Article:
The best places to install your USB charging outlets are in locations where you would generally need to charge an item. Locations beside your bed are the optimal places since you will likely have your phone nearby and it can charge while you sleep. In reality, since a van is so small, you can place these nearly anywhere and be satisfied with them as everything is only an arms reach away inside a small van.
It still helps to install them in the most convenient place that you possibly can. One of my USB outlets is in my dining area on my blackboard. I built a custom phone holder/charging port that features one of the same surface-mounted USB charging ports as mentioned above and also includes a custom-built shelf where you can set your phone or tablet out of the way while it charges.
I can charge my phone and have it nearby but out of the way while eating or doing work in my dining area.
I also used the same feature in the back of my van but used an electrical outlet / USB Combo rather than just a 12 V USB charging outlet. Both of these work fantastic and are in the place where I would need my phone and other charging accessories.
It may take some time for you to realize where exactly the best locations for ports like this may be. If you are converting a van, you may want to leave room in walls and plan for possible changes in the future. You’ll want to have a way to run wires to different locations and retrofit outlets like this after the fact since you may not know exactly how you will use your van and living space.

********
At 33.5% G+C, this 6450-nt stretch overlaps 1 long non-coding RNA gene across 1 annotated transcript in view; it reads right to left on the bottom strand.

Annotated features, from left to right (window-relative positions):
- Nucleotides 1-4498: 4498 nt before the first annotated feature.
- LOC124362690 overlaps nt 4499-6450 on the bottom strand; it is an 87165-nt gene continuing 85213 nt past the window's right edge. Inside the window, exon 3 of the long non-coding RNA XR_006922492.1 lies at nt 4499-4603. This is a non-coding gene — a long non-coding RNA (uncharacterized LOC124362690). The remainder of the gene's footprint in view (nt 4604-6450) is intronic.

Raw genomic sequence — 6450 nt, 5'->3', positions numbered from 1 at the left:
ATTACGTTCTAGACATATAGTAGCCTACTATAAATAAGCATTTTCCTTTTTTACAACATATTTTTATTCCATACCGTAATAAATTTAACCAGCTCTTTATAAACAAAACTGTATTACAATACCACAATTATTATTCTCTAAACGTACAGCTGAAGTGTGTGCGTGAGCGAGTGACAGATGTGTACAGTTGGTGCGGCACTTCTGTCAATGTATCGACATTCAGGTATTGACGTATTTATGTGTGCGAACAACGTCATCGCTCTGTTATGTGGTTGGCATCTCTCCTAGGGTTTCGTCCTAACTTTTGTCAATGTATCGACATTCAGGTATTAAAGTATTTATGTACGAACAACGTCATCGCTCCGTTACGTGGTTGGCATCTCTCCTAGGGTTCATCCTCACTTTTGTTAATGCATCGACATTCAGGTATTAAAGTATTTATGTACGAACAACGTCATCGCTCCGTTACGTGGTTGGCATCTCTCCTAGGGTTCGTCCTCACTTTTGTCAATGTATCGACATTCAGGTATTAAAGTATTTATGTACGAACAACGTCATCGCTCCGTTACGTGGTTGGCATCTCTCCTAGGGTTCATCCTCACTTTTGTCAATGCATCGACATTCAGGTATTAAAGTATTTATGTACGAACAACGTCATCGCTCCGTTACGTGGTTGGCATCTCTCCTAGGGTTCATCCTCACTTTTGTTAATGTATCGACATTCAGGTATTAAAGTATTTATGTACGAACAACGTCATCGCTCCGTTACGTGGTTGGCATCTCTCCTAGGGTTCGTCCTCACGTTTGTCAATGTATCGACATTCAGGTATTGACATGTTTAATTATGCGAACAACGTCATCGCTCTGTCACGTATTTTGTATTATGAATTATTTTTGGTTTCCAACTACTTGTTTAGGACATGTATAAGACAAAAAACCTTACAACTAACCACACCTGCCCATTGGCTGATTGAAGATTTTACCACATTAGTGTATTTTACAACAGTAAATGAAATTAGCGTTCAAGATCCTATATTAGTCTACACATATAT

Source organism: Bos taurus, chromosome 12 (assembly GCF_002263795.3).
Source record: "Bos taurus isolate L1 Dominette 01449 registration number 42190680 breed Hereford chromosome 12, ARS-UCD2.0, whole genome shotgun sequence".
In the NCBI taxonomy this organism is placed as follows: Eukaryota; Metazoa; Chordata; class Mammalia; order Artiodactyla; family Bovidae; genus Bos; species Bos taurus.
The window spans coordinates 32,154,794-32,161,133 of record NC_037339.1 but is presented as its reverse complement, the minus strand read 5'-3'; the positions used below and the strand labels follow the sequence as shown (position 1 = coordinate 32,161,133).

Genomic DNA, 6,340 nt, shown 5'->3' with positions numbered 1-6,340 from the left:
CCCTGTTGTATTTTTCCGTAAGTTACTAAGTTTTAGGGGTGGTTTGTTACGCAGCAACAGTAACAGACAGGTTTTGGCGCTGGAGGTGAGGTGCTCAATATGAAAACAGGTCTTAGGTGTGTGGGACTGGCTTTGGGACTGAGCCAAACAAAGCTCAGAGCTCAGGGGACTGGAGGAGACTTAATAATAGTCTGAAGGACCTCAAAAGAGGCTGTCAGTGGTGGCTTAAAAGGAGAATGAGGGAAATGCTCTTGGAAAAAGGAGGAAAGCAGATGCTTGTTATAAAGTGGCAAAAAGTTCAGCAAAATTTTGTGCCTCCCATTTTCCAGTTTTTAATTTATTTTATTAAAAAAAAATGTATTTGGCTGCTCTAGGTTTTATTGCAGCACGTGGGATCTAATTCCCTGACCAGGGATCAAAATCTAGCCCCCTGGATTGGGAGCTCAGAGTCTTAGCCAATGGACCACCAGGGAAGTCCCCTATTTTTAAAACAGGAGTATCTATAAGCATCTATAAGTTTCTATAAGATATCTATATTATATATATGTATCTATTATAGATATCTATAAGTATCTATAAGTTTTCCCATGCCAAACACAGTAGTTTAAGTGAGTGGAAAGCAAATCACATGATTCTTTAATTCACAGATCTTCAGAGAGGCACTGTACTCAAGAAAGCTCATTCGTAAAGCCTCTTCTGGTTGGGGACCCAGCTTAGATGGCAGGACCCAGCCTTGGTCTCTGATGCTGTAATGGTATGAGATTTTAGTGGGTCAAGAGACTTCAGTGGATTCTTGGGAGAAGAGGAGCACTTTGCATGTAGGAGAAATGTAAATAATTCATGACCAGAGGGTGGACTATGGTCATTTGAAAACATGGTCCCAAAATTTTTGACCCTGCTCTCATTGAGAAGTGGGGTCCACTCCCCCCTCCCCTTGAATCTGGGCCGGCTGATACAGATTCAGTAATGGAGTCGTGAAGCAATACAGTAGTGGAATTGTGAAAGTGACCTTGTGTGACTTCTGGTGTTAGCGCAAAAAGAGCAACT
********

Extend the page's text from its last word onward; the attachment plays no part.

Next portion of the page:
It’s always best to be flexible and have a way to move or add additional charging ports where you may need them more.
Having a few USB charging ports in your van is going to make life more convenient. Our phones, tablets, and computers need constant charging so having plenty of USB ports available will make it easier on you. Of course, you can always use the brick charger that comes with your accessories but you may not have it with you at all times or may just want the convenience of plugging straight into a USB port.
Besides that, many accessories don’t even come with a charging brick, only a USB cable. In this case, you’ll need to have a different solution.
Whatever the case, adding USB charging ports to your van is a good idea and should be considered from the beginning of any van build. Make sure you plan and position your ports where they make the most sense and will be convenient for you to plug stuff in as needed.